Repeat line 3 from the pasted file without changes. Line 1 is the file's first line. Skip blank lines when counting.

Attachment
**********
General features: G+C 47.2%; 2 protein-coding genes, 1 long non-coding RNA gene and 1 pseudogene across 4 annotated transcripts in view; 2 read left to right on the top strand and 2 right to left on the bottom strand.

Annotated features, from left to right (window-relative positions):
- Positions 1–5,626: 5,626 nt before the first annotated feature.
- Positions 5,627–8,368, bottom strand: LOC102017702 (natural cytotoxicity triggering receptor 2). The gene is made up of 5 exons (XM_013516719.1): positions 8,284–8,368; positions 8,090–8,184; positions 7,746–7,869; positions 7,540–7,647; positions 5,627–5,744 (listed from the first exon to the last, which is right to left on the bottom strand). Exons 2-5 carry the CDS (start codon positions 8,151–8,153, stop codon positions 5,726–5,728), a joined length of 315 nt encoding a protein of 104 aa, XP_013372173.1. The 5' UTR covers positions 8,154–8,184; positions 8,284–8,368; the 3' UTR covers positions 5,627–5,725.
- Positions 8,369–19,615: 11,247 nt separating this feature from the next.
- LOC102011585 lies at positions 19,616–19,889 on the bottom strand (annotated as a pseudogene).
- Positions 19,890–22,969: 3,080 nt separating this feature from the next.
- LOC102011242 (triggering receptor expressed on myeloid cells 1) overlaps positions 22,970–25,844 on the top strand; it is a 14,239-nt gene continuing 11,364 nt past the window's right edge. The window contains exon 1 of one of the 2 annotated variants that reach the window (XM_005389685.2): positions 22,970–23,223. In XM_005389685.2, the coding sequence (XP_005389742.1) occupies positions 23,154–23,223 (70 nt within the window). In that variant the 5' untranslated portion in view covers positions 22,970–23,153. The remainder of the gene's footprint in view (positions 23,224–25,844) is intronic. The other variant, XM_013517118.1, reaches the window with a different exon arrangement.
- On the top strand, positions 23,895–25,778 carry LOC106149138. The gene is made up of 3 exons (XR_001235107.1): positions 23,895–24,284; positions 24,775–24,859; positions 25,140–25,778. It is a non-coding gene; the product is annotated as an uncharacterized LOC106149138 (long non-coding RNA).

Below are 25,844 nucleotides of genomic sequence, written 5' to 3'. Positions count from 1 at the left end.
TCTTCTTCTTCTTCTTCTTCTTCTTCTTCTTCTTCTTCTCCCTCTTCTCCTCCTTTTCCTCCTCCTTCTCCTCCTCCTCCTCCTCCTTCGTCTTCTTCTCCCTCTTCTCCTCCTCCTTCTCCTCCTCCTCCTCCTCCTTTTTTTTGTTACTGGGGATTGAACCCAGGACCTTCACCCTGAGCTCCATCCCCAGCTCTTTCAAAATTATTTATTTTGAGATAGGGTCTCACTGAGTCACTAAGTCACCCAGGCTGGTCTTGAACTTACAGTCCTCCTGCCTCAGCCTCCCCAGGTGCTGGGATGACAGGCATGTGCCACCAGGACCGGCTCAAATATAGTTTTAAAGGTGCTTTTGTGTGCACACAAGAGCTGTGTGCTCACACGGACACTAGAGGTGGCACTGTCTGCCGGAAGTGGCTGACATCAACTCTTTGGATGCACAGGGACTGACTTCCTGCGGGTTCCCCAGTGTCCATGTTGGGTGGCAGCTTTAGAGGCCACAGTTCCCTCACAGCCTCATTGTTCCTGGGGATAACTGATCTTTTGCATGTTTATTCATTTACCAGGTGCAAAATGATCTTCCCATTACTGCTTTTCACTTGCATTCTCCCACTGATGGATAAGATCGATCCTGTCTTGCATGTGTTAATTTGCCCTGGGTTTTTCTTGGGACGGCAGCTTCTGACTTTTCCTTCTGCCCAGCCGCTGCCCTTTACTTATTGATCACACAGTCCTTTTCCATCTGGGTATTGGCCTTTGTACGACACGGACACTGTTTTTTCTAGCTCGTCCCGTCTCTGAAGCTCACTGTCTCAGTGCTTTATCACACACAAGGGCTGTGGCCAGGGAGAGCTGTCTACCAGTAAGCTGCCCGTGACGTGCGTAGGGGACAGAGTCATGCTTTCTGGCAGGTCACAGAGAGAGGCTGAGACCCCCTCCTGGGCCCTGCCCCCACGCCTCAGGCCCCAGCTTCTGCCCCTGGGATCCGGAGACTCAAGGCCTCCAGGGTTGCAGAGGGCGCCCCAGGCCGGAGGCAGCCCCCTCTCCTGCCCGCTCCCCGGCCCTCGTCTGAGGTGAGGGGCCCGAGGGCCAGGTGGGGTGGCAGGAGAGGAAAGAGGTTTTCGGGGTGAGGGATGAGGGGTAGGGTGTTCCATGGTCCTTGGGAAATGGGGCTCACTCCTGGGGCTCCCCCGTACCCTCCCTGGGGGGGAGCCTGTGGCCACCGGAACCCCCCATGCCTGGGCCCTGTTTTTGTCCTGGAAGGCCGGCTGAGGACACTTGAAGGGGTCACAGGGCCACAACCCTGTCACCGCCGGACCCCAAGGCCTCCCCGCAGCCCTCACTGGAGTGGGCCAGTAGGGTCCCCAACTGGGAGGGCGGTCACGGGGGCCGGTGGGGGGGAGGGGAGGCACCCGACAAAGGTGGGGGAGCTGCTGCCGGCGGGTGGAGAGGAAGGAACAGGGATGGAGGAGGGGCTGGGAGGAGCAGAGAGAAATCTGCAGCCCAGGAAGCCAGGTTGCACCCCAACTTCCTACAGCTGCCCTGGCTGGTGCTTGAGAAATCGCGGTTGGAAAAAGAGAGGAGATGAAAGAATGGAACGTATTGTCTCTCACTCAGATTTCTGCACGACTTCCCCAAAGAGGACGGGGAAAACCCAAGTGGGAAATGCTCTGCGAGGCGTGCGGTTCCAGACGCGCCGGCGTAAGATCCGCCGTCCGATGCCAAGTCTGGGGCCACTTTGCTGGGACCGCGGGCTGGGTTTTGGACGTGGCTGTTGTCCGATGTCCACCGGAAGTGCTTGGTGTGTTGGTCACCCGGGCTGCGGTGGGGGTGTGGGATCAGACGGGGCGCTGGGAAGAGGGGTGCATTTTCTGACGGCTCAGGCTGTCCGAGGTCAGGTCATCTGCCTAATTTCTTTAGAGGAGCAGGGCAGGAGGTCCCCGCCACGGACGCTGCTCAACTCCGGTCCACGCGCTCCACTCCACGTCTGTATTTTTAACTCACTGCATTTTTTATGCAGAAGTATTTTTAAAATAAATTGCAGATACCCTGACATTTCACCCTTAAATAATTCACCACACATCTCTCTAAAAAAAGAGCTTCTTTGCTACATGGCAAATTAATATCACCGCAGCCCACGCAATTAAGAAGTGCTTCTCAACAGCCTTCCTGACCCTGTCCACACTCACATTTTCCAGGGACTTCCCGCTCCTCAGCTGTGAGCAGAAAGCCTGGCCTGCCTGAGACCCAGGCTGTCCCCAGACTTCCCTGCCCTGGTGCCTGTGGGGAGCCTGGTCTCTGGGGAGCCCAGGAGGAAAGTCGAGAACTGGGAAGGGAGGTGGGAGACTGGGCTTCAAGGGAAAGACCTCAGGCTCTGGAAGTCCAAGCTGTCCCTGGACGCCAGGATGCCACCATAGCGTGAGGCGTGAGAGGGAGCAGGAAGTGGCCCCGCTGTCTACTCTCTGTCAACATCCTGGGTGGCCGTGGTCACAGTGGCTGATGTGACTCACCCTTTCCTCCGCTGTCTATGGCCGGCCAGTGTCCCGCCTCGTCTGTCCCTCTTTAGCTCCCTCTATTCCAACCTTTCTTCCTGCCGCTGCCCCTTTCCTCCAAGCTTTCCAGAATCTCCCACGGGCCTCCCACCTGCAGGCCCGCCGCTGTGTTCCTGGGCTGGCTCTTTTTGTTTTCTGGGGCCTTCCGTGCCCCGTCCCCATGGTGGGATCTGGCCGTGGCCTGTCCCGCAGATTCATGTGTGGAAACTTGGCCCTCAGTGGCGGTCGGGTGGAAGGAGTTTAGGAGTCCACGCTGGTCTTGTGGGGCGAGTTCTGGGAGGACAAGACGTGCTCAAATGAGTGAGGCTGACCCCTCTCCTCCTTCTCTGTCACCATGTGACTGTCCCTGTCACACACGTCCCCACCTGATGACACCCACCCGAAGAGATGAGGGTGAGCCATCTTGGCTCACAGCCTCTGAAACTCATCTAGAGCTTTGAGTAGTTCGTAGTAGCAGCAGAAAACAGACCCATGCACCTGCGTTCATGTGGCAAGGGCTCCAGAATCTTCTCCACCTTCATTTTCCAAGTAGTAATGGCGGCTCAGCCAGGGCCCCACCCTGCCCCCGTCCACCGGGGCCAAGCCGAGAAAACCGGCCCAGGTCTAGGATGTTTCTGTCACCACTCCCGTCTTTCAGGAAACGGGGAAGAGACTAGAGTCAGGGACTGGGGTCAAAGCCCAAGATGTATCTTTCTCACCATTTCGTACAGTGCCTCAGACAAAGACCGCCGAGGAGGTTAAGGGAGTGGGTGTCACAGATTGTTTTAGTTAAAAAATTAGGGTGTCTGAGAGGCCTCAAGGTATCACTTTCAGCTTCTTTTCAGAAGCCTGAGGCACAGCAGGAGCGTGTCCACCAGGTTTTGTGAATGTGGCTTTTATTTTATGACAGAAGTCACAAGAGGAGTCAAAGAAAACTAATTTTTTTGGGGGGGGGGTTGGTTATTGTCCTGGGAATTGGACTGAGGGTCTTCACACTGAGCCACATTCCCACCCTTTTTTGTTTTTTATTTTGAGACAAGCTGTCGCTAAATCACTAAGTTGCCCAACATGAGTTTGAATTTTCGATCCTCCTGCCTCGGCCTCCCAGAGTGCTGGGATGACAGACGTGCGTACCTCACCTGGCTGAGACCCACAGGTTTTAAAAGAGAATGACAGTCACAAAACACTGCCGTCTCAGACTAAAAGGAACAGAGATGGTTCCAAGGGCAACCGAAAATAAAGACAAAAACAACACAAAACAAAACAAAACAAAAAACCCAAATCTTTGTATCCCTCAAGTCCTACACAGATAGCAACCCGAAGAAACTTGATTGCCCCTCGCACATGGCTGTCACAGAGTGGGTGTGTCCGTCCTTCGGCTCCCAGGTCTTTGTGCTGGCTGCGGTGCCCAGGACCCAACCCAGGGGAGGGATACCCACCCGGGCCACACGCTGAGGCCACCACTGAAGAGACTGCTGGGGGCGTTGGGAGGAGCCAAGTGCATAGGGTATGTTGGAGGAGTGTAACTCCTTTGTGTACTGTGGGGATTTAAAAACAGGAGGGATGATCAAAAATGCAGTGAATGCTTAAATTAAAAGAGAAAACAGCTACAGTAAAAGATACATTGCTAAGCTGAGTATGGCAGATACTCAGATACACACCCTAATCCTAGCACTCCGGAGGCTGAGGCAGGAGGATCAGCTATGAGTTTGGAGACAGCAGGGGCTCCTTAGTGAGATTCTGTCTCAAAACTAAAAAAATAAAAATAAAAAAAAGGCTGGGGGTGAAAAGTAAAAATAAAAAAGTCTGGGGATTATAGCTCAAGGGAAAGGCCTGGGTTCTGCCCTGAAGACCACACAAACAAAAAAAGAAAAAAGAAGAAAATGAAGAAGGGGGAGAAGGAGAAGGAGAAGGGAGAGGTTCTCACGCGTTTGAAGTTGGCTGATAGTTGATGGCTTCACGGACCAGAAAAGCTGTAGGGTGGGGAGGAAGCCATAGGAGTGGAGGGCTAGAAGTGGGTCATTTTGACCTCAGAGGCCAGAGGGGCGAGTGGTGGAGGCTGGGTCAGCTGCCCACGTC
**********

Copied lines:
- Positions 1–5,626: 5,626 nt before the first annotated feature.